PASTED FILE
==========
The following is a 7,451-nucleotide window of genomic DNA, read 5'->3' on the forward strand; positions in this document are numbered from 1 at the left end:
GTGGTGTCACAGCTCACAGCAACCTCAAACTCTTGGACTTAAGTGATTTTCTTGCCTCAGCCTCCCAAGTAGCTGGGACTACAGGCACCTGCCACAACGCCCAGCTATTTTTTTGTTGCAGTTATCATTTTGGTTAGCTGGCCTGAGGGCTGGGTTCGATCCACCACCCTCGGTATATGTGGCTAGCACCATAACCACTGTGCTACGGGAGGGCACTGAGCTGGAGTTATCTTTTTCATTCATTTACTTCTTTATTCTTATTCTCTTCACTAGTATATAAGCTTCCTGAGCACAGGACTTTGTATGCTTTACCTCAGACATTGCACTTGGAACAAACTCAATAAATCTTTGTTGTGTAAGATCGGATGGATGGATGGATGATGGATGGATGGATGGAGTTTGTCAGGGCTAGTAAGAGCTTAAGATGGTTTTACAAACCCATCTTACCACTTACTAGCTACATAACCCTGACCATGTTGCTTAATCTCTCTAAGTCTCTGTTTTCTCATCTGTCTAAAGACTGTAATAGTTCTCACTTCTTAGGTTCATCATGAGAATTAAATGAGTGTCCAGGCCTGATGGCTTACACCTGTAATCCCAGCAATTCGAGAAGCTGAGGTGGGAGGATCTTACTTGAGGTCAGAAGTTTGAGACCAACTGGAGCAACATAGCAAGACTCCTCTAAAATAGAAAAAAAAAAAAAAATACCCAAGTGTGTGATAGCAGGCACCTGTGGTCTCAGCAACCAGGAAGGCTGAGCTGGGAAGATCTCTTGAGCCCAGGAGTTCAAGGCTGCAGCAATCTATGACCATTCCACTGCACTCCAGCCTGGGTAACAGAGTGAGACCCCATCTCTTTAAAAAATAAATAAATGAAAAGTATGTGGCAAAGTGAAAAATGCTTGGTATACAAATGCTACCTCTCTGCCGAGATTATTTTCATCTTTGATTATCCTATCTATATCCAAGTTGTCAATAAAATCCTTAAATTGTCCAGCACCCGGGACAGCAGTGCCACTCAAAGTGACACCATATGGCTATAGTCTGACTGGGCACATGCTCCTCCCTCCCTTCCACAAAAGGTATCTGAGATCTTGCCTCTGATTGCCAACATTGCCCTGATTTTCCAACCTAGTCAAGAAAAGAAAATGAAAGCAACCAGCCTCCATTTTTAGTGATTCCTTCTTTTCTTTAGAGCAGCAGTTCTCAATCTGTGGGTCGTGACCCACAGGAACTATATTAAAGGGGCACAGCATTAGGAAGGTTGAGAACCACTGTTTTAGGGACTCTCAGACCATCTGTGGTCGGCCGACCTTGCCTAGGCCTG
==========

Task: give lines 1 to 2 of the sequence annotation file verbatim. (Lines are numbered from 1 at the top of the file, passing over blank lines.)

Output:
The following is a 7,451-nucleotide window of genomic DNA, read 5'->3' on the forward strand; positions in this document are numbered from 1 at the left end:
GTGGTGTCACAGCTCACAGCAACCTCAAACTCTTGGACTTAAGTGATTTTCTTGCCTCAGCCTCCCAAGTAGCTGGGACTACAGGCACCTGCCACAACGCCCAGCTATTTTTTTGTTGCAGTTATCATTTTGGTTAGCTGGCCTGAGGGCTGGGTTCGATCCACCACCCTCGGTATATGTGGCTAGCACCATAACCACTGTGCTACGGGAGGGCACTGAGCTGGAGTTATCTTTTTCATTCATTTACTTCTTTATTCTTATTCTCTTCACTAGTATATAAGCTTCCTGAGCACAGGACTTTGTATGCTTTACCTCAGACATTGCACTTGGAACAAACTCAATAAATCTTTGTTGTGTAAGATCGGATGGATGGATGGATGATGGATGGATGGATGGAGTTTGTCAGGGCTAGTAAGAGCTTAAGATGGTTTTACAAACCCATCTTACCACTTACTAGCTACATAACCCTGACCATGTTGCTTAATCTCTCTAAGTCTCTGTTTTCTCATCTGTCTAAAGACTGTAATAGTTCTCACTTCTTAGGTTCATCATGAGAATTAAATGAGTGTCCAGGCCTGATGGCTTACACCTGTAATCCCAGCAATTCGAGAAGCTGAGGTGGGAGGATCTTACTTGAGGTCAGAAGTTTGAGACCAACTGGAGCAACATAGCAAGACTCCTCTAAAATAGAAAAAAAAAAAAAAATACCCAAGTGTGTGATAGCAGGCACCTGTGGTCTCAGCAACCAGGAAGGCTGAGCTGGGAAGATCTCTTGAGCCCAGGAGTTCAAGGCTGCAGCAATCTATGACCATTCCACTGCACTCCAGCCTGGGTAACAGAGTGAGACCCCATCTCTTTAAAAAATAAATAAATGAAAAGTATGTGGCAAAGTGAAAAATGCTTGGTATACAAATGCTACCTCTCTGCCGAGATTATTTTCATCTTTGATTATCCTATCTATATCCAAGTTGTCAATAAAATCCTTAAATTGTCCAGCACCCGGGACAGCAGTGCCACTCAAAGTGACACCATATGGCTATAGTCTGACTGGGCACATGCTCCTCCCTCCCTTCCACAAAAGGTATCTGAGATCTTGCCTCTGATTGCCAACATTGCCCTGATTTTCCAACCTAGTCAAGAAAAGAAAATGAAAGCAACCAGCCTCCATTTTTAGTGATTCCTTCTTTTCTTTAGAGCAGCAGTTCTCAATCTGTGGGTCGTGACCCACAGGAACTATATTAAAGGGGCACAGCATTAGGAAGGTTGAGAACCACTGTTTTAGGGACTCTCAGACCATCTGTGGTCGGCCGACCTTGCCTAGGCCTG